These Videos Could Boost COVID Vaccination Rates

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June 28, 2021

Dear Reader,

YouTubers and other social media influences sharing coronavirus and vaccine information are helping reach more people. Scientists are developing new kinds of proteins that could lead to better COVID vaccines and medicines. And couples that blamed their stress on the pandemic were more likely to fare better.

Tanya Lewis, Senior Editor, Health & Medicine

Public Health

These Videos Could Boost COVID Vaccination Rates

Creators on social media platforms significantly extend the reach of coronavirus and vaccine information

By Grant Currin

Behavior & Society

It's Not You, It's COVID: Couples Who Blamed Pandemic for Tensions Stayed Happier

Pinning stress on the coronavirus helped couples cope and remain resilient

By Tess Joosse

Medical & Biotech

Artificial Proteins Never Seen in the Natural World Are Becoming New COVID Vaccines and Medicines

Researchers have begun to crack the code of protein structure, allowing them to remake, well, everything

By Rowan Jacobsen


CureVac COVID Vaccine Letdown Spotlights mRNA Design Challenges

Scientists are searching for explanations to disappointing final-stage trial results. These insights could help guide the future development of mRNA vaccines

By Elie Dolgin,Nature magazine

The Body

Gut Reactions: Microbes in the Digestive Tract Influence COVID Severity

Our resident bacteria help regulate the immune system and response to infections

By Katrin Legg

The Body

Why Are People with Obesity More Vulnerable to COVID?

Chronic inflammation and immune breakdown appear to be key reasons

By Tammy Worth

Public Health

The Animal Viruses Most Likely to Jump into Humans

The SpillOver tool catalogs viruses that could cause a new pandemic

By Harini Barath

The Body

Can Vitamin D Help Protect against COVID?

Some studies suggest an impact, particularly for those who are vitamin-deficient. But for now, the jury is out

By Suzanne Elvidge


Cancer Clues Found in Gene behind 'Lemon Frost' Gecko Color

Research has solved a macabre mystery, and the finding could one day help efforts to catch human melanomas earlier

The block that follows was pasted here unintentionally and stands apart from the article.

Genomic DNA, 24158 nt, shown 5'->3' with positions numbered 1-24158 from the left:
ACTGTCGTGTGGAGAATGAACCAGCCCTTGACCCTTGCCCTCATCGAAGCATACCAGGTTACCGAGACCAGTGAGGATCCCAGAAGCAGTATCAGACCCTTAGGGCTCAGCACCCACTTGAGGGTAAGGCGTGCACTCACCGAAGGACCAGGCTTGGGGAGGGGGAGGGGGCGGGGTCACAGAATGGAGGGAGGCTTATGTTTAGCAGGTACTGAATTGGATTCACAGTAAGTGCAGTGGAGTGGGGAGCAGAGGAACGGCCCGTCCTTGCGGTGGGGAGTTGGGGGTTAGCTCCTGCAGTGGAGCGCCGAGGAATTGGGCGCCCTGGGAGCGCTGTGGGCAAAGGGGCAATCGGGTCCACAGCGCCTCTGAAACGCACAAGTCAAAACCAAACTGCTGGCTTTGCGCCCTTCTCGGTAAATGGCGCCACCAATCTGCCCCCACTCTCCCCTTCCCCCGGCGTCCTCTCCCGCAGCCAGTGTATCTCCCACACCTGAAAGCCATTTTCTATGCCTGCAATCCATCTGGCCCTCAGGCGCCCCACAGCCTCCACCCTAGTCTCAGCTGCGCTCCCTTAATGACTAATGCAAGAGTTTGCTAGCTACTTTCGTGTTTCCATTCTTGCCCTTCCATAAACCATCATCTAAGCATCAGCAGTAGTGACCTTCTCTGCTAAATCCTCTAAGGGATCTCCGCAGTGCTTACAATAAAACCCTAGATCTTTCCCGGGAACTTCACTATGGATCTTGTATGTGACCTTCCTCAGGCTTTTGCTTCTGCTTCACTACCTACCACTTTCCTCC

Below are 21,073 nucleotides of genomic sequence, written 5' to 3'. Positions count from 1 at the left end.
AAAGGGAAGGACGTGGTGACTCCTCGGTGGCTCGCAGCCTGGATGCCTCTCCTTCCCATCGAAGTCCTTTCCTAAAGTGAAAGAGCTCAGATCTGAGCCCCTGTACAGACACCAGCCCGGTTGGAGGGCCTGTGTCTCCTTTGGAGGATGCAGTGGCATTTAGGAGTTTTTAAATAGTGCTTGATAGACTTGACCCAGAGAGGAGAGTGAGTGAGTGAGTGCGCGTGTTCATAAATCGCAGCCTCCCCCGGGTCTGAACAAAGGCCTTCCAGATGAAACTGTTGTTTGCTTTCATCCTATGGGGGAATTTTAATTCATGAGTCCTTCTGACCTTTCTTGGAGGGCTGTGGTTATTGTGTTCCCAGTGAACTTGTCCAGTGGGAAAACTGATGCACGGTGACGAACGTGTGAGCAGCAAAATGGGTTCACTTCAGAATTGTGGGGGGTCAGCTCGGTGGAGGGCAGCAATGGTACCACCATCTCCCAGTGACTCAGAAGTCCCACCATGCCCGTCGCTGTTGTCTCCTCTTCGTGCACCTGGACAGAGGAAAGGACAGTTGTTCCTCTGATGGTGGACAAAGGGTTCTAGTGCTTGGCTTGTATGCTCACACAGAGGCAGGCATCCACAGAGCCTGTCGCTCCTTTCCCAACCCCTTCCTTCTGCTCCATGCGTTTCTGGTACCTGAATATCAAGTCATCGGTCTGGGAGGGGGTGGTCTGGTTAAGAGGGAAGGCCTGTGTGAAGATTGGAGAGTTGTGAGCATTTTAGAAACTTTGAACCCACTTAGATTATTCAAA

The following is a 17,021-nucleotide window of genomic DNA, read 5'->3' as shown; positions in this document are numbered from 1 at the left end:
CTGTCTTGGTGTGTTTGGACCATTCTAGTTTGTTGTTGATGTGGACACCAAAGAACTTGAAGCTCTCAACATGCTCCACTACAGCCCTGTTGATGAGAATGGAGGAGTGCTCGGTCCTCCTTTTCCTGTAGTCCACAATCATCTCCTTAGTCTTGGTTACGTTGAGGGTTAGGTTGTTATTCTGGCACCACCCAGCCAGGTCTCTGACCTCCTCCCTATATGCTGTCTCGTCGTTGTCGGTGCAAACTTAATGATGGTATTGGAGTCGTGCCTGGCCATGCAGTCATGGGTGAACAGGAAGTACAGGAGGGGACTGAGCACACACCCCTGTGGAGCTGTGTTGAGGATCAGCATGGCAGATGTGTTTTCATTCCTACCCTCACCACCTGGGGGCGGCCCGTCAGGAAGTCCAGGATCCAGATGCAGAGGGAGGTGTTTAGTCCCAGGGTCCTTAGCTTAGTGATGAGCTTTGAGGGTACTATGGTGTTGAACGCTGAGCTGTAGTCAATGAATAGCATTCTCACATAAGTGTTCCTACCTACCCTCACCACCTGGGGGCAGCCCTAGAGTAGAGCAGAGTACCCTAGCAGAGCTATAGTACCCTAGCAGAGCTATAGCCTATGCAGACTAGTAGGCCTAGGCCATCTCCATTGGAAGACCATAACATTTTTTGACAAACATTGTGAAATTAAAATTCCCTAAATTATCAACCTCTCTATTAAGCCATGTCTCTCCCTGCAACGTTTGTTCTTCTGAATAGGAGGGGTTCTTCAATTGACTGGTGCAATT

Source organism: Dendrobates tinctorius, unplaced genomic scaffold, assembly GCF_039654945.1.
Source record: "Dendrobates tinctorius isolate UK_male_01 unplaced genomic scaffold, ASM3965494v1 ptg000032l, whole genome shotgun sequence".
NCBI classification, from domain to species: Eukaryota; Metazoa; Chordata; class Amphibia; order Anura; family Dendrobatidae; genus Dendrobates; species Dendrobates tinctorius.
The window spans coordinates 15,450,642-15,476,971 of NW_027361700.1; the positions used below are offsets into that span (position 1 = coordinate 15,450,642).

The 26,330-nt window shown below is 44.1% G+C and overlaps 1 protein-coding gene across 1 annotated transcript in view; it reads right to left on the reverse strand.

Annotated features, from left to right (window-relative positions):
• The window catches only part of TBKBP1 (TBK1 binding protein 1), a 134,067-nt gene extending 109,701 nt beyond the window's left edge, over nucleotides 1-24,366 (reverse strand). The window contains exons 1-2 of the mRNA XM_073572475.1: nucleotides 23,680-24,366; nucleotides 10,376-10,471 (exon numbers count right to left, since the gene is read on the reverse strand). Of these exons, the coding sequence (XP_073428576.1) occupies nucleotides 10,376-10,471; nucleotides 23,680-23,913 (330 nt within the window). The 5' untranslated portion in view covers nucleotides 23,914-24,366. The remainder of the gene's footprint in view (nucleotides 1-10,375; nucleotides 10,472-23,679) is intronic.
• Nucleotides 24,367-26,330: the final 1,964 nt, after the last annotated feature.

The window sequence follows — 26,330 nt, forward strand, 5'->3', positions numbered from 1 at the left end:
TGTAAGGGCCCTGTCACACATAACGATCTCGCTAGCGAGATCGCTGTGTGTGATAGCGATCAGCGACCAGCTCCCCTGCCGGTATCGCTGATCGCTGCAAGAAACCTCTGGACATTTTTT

By Maddie Bender


Climate Change Could Fuel the Spread of a Flesh-Eating Parasite

Scientists caution that as the planet warms, more Americans could be exposed to varieties of the Leishmania parasite

By Agostino Petroni,Undark

The Body

Nutrition, Immunity and a Global Pandemic

The COVID-19 pandemic has focused attention on the importance of having a well-functioning immune system.

Public Health

COVID, Quickly, Episode 9: Delta Variant, Global Vaccine Shortfalls, Beers for Shots

Today we bring you a new episode in our podcast series: COVID, Quickly. Every two weeks, Scientific American's senior health editors Tanya Lewis and Josh Fischman catch you up on the essential developments in the pandemic: from vaccines to new variants and everything in between.

By Josh Fischman,Tanya Lewis,Jeffery DelViscio | 05:41


Gray Hair Can Return to Its Original Color--and Stress Is Involved, of Course

The universal marker of aging is not always a one-way process

By Diana Kwon


Deleted Coronavirus Genome Sequences Trigger Scientific Intrigue

Partial SARS-CoV-2 sequences from early outbreaks in Wuhan were removed from a U.S. government database by the scientists who deposited them

By Ewen Callaway,Nature magazine


"It's very hard for someone who's traditionally trained in the sciences to accept the fact that a 17-year-old influencer who's doing wild things on TikTok is going to be [someone] we instill our trust in with our message."

Corey Basch, public health researcher at William Paterson University



Genomic Vaccines Fight Disease in Ways Not Possible Before

Vaccines composed of DNA or RNA, instead of protein, could enable rapid development of preventives for infectious diseases


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